In 68 CE, the Roman emperor Nero committed suicide. “Or did he?” asked the ancient conspiracy theorists who were convinced Nero faked his death and was secretly planning a return to power.
Conspiracy theories – explanations for events that involve secret plots by sinister and influential groups, often for political gain – are not a new human phenomenon. What is new, however, is the way they spread. In Nero’s day, word of mouth could only get a conspiracy theory so far. Today, social media platforms can give conspiracy theories a far greater reach.
Research scientist Luca Luceri and a team from USC Information Sciences Institute (ISI), a research institute of the USC Viterbi School of Engineering, set out to better understand how conspiracy theories spread on social media, and what can be done to stop them. Specifically, they looked at how Twitter users are radicalized within the QAnon conspiracy theory.
Their resulting paper, Identifying and Characterizing Behavioral Classes of Radicalization within the QAnon Conspiracy on Twitter, has been accepted in 2023 International AAAI Conference on Web and Social Media (ICWSM).
Online Tweets Can Become IRL Actions
“The motivation for looking at QAnon,” said Luceri, “was that it’s a recent, high-profile example of how dangerous a conspiracy theory that originates online and migrates into real life can be. Its supporters were among various online promoters of the attack on the Capitol.”
Why did the team choose to look at Twitter? Luceri explained, “That’s where the story migrates to mainstream media. The moment these stories get traction online in mainstream media is the moment when they might have an impact on real life.”
The team used a dataset of election-related tweets collected using Twitter’s streaming API service. They observed over 240 million tweets from an 11-week period before the 2020 U.S. election. This dataset included original tweets, replies, retweets, and quote retweets shared by over 10 million unique users.
In order to keep conspiracy theories like QAnon from spreading online, Twitter enacted moderation strategies leading up to the 2020 U.S. Presidential election.
Luceri said, “The Twitter policies were meant to purge Twittersphere of QAnon content. The interventions were quite effective in removing or suspending users that were generating a lot of original content. But we found evidence that QAnon content was still there, and in particular, less evident radicalized behaviors could escape this moderation intervention.”
So, the ISI team set out to find new methods for modeling radicalization on Twitter.
More Than Just Keywords
There is a body of prior research about QAnon radicalization that uses keywords – words that are frequently associated with the conspiracy theory – to identify its supporters.
The ISI team hypothesized that, while tweeted keywords were a strong signal of QAnon support, they had to look at both “content-based” and “network-based” signals.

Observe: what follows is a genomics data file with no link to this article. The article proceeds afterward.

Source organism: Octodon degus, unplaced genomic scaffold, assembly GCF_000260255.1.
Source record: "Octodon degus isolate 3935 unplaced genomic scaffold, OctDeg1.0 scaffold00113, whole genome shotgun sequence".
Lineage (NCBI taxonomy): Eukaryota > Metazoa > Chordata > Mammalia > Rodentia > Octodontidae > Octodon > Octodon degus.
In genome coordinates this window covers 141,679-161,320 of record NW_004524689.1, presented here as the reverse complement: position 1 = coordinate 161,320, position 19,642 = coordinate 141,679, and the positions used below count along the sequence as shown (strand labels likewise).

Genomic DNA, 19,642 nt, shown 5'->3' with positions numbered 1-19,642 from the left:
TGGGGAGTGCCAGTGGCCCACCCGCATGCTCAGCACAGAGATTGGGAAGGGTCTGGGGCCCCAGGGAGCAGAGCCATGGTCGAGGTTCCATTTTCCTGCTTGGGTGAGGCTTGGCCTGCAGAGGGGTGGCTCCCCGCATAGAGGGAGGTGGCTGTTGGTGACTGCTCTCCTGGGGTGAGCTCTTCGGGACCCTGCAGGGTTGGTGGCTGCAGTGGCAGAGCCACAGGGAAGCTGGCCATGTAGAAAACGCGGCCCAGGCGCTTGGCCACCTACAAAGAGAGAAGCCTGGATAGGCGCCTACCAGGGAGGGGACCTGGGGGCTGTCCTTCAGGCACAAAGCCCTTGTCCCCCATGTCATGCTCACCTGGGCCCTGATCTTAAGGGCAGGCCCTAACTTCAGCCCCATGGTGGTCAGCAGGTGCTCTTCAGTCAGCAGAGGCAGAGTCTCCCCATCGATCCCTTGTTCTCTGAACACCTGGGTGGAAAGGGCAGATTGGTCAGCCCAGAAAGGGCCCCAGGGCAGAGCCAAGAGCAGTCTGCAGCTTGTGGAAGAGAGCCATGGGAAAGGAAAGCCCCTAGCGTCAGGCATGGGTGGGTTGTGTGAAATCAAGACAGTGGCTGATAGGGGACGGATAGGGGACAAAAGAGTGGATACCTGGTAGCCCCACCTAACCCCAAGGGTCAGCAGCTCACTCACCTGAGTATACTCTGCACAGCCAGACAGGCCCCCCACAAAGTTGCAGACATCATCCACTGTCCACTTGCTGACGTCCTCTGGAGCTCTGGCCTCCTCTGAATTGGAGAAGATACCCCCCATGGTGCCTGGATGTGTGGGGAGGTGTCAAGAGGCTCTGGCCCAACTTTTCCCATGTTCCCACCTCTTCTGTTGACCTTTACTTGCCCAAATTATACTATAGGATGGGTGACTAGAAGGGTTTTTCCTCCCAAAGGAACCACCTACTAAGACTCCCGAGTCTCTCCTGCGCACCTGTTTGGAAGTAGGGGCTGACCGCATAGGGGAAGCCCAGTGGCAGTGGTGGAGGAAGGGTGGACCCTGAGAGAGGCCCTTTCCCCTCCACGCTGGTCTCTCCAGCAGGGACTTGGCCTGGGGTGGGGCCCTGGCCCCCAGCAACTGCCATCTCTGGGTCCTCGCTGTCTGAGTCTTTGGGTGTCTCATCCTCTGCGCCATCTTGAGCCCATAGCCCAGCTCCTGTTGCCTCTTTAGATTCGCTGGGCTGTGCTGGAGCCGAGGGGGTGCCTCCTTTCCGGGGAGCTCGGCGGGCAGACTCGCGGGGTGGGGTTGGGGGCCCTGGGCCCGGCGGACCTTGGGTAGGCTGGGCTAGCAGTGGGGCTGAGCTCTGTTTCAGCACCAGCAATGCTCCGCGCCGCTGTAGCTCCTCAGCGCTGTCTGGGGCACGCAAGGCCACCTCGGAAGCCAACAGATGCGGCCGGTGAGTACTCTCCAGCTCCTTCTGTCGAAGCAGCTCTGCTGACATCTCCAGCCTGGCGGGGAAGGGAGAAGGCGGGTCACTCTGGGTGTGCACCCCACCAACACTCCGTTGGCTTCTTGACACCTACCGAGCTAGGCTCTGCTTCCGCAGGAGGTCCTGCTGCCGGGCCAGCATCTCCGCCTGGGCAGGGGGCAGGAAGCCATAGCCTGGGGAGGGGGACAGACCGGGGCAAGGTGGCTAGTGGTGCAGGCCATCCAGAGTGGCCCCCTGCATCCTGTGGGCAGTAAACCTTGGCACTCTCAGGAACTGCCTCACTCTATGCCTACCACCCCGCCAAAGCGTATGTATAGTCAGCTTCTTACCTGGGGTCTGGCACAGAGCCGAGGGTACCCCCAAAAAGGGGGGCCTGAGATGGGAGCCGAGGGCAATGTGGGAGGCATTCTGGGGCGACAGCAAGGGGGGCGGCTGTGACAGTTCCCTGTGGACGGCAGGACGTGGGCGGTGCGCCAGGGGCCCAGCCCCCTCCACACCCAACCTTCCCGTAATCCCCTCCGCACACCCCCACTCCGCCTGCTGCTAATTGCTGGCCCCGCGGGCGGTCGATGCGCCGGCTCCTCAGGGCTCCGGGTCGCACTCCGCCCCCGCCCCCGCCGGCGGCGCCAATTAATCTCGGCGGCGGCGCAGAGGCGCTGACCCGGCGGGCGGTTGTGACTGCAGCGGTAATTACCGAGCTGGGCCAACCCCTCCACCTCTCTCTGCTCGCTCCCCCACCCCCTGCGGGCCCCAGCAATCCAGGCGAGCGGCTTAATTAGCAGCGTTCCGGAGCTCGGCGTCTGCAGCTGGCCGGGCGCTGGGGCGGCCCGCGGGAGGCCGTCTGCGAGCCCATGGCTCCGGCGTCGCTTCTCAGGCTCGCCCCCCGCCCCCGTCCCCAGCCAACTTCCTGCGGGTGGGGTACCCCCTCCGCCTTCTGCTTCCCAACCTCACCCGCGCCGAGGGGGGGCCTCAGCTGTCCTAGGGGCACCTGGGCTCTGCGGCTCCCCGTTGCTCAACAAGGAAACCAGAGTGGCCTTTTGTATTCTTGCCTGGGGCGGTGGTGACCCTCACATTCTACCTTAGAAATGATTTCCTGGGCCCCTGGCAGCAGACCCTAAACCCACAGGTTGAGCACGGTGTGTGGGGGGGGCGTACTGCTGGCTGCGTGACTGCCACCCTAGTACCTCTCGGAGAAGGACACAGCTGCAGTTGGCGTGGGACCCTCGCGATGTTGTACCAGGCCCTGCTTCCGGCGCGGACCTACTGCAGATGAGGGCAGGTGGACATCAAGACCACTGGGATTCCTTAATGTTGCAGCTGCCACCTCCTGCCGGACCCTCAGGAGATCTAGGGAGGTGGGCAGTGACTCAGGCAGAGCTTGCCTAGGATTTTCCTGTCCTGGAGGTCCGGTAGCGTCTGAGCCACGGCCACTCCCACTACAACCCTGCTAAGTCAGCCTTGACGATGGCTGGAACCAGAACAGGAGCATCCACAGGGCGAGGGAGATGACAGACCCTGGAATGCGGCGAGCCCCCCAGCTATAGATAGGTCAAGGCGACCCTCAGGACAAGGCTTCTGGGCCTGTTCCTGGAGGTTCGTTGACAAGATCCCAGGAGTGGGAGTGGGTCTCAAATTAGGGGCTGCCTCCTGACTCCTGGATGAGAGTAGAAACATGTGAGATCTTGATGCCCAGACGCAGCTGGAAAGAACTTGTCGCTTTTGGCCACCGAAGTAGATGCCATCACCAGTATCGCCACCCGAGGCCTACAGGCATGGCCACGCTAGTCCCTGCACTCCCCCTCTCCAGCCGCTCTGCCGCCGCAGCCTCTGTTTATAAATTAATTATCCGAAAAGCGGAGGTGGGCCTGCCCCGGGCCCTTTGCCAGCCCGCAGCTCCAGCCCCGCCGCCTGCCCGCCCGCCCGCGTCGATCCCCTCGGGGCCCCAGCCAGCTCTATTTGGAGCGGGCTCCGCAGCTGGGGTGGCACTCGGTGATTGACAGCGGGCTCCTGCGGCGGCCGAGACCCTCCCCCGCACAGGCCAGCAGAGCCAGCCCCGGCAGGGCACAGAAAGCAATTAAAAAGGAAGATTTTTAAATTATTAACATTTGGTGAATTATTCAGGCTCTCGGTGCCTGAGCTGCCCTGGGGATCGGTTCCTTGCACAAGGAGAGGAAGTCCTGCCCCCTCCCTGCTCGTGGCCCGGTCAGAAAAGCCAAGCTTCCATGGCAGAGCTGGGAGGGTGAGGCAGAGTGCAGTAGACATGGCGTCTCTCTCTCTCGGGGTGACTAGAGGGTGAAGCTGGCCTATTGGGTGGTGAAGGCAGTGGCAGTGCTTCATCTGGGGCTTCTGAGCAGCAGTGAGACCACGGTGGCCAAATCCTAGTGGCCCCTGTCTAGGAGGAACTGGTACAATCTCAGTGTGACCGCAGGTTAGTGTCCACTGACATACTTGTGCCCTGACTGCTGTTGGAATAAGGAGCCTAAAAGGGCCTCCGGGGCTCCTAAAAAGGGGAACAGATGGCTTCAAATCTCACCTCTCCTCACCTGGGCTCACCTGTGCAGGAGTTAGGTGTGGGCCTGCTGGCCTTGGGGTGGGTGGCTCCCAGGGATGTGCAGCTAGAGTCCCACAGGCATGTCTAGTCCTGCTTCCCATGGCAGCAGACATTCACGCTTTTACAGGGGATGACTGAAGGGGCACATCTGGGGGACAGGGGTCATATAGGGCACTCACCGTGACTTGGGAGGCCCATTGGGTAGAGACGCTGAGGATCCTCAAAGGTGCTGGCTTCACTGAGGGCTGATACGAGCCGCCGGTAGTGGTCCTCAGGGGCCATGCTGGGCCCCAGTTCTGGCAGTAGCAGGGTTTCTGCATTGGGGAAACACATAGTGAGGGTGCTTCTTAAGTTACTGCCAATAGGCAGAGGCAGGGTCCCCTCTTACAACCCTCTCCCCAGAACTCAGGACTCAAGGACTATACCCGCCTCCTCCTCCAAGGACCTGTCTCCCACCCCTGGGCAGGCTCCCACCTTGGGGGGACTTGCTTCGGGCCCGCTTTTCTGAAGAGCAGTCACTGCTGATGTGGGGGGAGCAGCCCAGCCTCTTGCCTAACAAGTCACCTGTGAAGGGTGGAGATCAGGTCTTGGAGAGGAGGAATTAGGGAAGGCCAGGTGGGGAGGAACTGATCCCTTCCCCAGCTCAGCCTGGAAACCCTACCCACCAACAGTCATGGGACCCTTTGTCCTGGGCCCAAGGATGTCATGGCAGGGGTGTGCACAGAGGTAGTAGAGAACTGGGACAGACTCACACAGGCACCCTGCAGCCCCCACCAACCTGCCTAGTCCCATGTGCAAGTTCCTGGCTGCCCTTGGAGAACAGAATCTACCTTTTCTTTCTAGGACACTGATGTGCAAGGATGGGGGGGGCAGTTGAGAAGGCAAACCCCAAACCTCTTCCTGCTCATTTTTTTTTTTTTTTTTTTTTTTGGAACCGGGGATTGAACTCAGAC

The first two signals the team studied were user profiles and tweets, based on keywords and web sources.
Luceri explained, “With QAnon, we have a lot of information about not only the keywords supporters use, but also the web sources and media outlets that they tend to share in their tweets. Some users clearly disclosed and declared their support for QAnon in their profiles or their Twitter account descriptions. And sometimes they pointed to QAnon-related websites, which is another strong indicator.”
Reading Between the Retweets
The ISI team then went beyond content, and looked at “community-based” signals in the dataset.
A psychology theory known as the “3N Model” has been used to describe radicalization of people in the real world. The team wanted to see if it played out the same way online. Luceri explained, “The 3N model says that people in radicalized groups echo extreme ideologies while they isolate individuals with opposing ideas. So, we wanted to study and see if this could be verified on Twitter.”
By looking at tweets, retweets, follows, and mechanisms such as “I follow back,” the team found strong evidence of the 3N theory in the QAnon Twitter community.
Additionally, they looked at “lexical similarity” (think: slang, abbreviations, word pairings, punctuation and emojis), to quantify how lexically similar tweets within the QAnon community were.
The researchers showed that radicalization processes should be modeled across multiple dimensions; one single dimension – simply looking at keywords, for example – cannot capture the complex facets of radicalization.
And because the methods used for this research were not specific to Twitter or QAnon, Luceri said, “we plan to expand this study to other scenarios and platforms, including niche platforms where conspiracy theories originate and are reinforced before moving to mainstream media. We are also considering other platforms, like TikTok, YouTube, and Mastodon.”
Luceri will be presenting Identifying and Characterizing Behavioral Classes of Radicalization within the QAnon Conspiracy on Twitter in the 2023 International AAAI Conference on Web and Social Media (ICWSM), June 5 – 8, 2023 in Limassol, Cyprus.
This will be the 17th annual ICWSM, one of the premier conferences for computational social science and cutting-edge research related to online social media. The conference is held in association with the Association for the Advancement of Artificial Intelligence (AAAI).
Published on June 5th, 2023
Last updated on June 5th, 2023